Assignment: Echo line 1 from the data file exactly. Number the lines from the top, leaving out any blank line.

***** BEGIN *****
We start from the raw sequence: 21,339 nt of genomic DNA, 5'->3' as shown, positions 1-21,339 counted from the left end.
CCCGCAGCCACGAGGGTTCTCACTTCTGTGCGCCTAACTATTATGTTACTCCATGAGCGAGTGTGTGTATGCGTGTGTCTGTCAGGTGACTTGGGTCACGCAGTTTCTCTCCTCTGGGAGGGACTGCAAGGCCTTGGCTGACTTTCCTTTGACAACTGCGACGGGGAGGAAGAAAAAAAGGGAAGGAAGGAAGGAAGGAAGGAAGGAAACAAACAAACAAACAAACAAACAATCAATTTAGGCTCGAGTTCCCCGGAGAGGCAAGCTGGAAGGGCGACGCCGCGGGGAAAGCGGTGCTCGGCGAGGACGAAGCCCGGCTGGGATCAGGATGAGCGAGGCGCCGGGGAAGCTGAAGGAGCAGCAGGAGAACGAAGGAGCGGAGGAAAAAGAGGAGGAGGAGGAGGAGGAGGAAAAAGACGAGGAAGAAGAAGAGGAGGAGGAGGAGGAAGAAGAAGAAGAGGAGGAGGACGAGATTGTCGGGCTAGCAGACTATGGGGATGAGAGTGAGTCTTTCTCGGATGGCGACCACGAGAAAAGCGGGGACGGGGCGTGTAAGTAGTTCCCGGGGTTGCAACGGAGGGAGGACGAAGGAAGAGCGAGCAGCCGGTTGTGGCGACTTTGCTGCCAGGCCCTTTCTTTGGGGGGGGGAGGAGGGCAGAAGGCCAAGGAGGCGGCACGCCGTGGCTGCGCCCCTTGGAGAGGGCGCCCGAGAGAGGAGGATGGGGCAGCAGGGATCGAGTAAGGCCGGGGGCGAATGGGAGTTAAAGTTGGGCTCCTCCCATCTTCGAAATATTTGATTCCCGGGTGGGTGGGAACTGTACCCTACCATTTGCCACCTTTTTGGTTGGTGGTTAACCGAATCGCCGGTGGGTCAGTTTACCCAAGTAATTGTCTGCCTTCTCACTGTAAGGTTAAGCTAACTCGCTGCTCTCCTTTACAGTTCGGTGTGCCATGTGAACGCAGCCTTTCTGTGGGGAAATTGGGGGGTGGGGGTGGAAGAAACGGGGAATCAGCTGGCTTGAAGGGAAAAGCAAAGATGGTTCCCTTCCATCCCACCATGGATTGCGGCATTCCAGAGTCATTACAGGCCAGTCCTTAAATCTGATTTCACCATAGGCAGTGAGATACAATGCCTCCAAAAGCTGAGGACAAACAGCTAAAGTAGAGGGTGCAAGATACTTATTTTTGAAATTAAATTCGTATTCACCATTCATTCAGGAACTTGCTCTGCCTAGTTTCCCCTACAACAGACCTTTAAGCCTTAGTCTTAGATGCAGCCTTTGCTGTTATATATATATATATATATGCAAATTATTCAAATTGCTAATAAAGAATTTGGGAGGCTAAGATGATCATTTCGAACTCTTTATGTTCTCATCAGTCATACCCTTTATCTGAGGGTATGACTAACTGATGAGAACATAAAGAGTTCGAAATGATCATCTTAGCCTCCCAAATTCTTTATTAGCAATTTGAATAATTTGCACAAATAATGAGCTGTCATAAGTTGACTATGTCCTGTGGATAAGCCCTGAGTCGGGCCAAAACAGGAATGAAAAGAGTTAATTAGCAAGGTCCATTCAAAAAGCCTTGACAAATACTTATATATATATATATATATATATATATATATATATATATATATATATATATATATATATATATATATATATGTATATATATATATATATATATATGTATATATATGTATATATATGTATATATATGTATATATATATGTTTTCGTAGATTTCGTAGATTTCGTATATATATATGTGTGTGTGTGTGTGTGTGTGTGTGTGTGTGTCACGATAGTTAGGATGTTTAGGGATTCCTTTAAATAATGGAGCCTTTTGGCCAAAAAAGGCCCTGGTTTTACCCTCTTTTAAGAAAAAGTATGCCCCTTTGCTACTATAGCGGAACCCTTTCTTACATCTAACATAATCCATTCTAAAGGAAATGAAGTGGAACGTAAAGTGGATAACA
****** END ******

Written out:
We start from the raw sequence: 21,339 nt of genomic DNA, 5'->3' as shown, positions 1-21,339 counted from the left end.